"The MorningShow with Angelo"

Angelo's "Vinyl Music Power Show"

Monday, April 14, 2014


This article is about vinyl music and accessories.

Just think..

- Are you in to vinyl music?

- Are you really willing to sacrifice technology's ends for been faithful to your music format?

 - Do you really love your vinyl collection?

- Are you a typical good listener or a high-end maniac?

Well if you answered to at least two questions from above you definitely are a vinyl lover!

The reason I'm willing to share this info with you is because I hate to see people get "mugged" from the "specialists" of sound (as they call themselves), from one hand and of course the others who use "garbage" equipment for their listening pleasure and finally ruin their favorite vinyl collection, to the other.

What do I mean with all these?

Well I seen both sides and no side of the above is good.

When you're in to vinyl music and records you want at first to enjoy good music because vinyl recording is definitely  better than any other type of recording format such as cassette, mp3, cd, cd-end (super-audio cd).

 First of all you have to know the ugly truth which is that a vinyl record's life depends (among others) on how often you play it.

Of course nothing lives for ever as you can understand, as with all things in life.

Which means that  any time the needle runs through your vinyl record  it actually melts the grooves. Don't get scary on me now at least not at this point.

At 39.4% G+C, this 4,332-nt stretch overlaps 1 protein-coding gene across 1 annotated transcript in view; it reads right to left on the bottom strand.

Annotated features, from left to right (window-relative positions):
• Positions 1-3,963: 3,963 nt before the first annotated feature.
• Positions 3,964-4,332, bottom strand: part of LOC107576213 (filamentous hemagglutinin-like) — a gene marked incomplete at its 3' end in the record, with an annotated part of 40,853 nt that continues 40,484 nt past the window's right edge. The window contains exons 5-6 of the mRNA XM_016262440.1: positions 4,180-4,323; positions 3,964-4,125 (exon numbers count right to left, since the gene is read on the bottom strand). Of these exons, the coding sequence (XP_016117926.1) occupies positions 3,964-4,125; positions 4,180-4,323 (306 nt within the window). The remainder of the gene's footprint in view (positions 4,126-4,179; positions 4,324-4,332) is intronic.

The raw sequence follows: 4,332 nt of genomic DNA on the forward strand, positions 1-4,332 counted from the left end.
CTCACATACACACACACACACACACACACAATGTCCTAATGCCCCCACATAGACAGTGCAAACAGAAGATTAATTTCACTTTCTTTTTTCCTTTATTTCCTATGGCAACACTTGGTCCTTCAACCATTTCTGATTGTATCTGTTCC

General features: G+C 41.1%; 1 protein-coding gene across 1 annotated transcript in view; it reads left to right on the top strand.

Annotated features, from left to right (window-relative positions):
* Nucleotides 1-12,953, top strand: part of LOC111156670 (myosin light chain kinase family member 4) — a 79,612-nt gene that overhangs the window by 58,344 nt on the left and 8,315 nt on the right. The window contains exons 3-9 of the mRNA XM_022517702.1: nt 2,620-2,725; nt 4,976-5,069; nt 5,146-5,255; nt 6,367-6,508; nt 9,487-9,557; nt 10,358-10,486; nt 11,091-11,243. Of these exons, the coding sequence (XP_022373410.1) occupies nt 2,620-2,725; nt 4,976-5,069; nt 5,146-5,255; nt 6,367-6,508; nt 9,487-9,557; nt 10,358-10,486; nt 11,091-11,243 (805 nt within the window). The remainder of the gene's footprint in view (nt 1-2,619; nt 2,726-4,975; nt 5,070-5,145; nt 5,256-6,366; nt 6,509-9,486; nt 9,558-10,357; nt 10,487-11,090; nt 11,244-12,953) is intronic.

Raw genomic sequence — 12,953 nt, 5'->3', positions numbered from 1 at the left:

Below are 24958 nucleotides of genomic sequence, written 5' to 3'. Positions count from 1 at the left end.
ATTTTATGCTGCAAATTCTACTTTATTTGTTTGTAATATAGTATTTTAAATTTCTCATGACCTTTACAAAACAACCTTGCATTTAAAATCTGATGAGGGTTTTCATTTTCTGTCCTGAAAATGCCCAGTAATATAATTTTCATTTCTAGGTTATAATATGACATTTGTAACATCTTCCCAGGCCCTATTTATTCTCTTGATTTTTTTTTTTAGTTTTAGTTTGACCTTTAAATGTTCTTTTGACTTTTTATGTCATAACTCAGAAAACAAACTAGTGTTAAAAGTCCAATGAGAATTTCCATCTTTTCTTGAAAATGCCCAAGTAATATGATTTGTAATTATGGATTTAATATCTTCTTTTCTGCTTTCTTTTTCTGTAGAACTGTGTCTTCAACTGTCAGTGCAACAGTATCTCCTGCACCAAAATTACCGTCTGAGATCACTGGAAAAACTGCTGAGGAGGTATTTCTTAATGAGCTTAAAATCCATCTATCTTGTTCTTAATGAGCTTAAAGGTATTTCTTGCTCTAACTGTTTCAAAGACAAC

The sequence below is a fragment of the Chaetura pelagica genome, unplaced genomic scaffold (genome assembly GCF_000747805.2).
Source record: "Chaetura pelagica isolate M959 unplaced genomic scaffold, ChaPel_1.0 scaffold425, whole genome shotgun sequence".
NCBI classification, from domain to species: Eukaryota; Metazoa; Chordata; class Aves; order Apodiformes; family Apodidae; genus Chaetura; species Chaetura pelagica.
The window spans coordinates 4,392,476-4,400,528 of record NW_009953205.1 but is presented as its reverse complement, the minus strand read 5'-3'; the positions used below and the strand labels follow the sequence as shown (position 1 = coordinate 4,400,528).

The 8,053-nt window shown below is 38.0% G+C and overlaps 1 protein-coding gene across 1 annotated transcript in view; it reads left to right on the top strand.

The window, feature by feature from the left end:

The thing you have to do to maximize your vinyl record's life is to handle it (in all ways) with care.

Now, how can you do that?

Before I answer that question, you have to know some things that people get confused with.

No high-end equipment will maximize your record's life if you don't handle your records with care.

From the other hand, cheap equipment may damage your records in many ways.

So the first thing you have to do is to get a good record player (turntable) for your listening pleasure  and of course for protecting your record's life. There are many turntables and types in the market so you have to choose what turntable is right for you.

Choosing the right turntable.

First of all never depend on those turntables that "bring back the 60s, 70s" home cheep jukebox types created around 2005-2010, which also offer radio, usb input etc. They 're definitely the worse choice ever! The reason is because they use the lowest type of material such as plastic platters, bad weighted tone-arms and of course cheep cartridges and needles. These turntables can ruined your record collection very easily! Same as the old square 90's hi-fi familiar brand types that are mounted on the rest of the compact stereo systems and they're thousands of them.

Second of all you don't have to go all the way to other side which is the "high-end" market and get the most expensive turntable!

The to protect your vinyl collection regarding a turntable is the good weighted tone arm and a good needle.